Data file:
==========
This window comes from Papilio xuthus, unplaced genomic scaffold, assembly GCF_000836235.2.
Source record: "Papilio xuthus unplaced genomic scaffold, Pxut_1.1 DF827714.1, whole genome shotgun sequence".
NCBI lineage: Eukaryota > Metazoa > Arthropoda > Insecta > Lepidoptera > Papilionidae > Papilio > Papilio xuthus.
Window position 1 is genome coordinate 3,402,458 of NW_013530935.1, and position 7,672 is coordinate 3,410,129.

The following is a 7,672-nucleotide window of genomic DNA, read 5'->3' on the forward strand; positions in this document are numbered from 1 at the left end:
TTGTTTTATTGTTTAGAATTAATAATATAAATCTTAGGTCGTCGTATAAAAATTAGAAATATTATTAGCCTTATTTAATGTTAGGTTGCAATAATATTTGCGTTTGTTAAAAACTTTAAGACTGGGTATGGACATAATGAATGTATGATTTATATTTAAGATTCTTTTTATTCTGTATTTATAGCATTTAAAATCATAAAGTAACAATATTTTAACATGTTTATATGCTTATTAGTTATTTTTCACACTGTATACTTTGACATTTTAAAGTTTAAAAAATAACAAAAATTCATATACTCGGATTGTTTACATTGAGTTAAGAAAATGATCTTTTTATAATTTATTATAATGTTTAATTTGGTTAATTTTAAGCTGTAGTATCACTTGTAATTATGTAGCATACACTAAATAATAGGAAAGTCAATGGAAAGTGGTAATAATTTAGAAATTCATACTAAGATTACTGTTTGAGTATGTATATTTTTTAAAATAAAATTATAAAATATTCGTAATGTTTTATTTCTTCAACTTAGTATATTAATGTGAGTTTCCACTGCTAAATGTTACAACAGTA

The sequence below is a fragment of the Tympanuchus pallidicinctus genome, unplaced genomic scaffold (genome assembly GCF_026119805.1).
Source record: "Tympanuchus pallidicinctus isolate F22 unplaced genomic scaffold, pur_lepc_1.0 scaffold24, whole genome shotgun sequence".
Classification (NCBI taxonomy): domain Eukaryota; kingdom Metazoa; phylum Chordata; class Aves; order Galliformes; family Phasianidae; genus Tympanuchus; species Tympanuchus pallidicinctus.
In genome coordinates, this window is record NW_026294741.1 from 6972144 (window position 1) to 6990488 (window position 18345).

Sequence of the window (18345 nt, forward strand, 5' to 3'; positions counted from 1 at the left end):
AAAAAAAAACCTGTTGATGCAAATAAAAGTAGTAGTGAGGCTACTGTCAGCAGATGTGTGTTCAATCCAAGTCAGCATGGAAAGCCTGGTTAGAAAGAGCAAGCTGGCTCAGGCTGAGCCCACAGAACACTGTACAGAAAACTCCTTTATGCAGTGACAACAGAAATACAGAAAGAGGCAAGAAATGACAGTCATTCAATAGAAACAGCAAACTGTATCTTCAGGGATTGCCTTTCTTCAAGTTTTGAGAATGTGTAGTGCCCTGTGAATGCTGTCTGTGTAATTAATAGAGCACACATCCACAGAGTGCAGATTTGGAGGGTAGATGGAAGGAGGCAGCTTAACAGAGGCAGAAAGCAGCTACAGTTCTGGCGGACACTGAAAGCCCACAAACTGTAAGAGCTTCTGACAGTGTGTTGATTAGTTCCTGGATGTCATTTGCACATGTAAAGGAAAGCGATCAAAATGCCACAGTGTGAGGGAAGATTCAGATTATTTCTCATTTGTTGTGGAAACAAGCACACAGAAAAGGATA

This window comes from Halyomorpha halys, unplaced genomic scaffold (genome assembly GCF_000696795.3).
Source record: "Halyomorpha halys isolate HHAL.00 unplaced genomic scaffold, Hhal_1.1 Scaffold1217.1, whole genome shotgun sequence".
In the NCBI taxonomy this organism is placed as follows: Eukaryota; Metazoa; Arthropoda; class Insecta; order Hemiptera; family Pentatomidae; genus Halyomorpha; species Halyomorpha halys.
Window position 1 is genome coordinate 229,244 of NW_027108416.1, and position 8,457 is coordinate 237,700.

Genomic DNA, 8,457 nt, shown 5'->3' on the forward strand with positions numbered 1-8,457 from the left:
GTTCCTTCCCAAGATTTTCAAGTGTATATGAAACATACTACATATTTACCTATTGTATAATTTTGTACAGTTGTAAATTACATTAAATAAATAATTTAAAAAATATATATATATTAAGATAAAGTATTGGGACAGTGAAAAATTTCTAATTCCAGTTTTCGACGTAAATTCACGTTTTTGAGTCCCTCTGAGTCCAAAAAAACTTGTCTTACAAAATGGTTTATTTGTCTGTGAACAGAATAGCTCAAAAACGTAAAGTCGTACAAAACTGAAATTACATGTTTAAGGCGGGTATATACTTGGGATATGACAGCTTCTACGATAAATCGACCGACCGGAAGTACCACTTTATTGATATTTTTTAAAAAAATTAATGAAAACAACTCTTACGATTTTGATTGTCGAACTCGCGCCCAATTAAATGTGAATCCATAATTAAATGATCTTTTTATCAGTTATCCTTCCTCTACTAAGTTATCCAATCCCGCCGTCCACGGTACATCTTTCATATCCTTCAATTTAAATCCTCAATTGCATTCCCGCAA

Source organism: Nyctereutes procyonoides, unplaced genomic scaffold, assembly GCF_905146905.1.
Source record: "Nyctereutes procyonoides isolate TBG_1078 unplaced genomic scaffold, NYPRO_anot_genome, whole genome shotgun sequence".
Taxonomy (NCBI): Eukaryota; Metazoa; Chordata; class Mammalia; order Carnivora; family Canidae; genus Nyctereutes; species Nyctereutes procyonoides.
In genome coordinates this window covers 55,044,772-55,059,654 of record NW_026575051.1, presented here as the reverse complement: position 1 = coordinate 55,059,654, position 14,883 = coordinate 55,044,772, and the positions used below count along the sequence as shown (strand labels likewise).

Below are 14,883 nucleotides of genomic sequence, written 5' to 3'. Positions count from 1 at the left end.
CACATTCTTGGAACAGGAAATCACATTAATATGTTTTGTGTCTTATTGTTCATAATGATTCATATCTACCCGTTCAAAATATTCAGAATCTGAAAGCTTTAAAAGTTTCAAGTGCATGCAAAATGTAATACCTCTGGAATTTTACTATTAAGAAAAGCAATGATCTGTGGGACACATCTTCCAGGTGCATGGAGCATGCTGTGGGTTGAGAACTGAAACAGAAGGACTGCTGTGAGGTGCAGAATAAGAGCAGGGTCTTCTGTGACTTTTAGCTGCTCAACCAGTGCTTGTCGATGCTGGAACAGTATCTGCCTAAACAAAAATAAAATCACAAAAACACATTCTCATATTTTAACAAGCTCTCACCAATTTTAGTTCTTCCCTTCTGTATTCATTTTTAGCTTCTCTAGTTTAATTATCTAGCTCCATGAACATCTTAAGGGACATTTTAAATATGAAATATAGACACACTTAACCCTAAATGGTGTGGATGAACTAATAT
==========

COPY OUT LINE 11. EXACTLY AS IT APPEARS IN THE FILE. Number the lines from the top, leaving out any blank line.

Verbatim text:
Sequence of the window (18345 nt, forward strand, 5' to 3'; positions counted from 1 at the left end):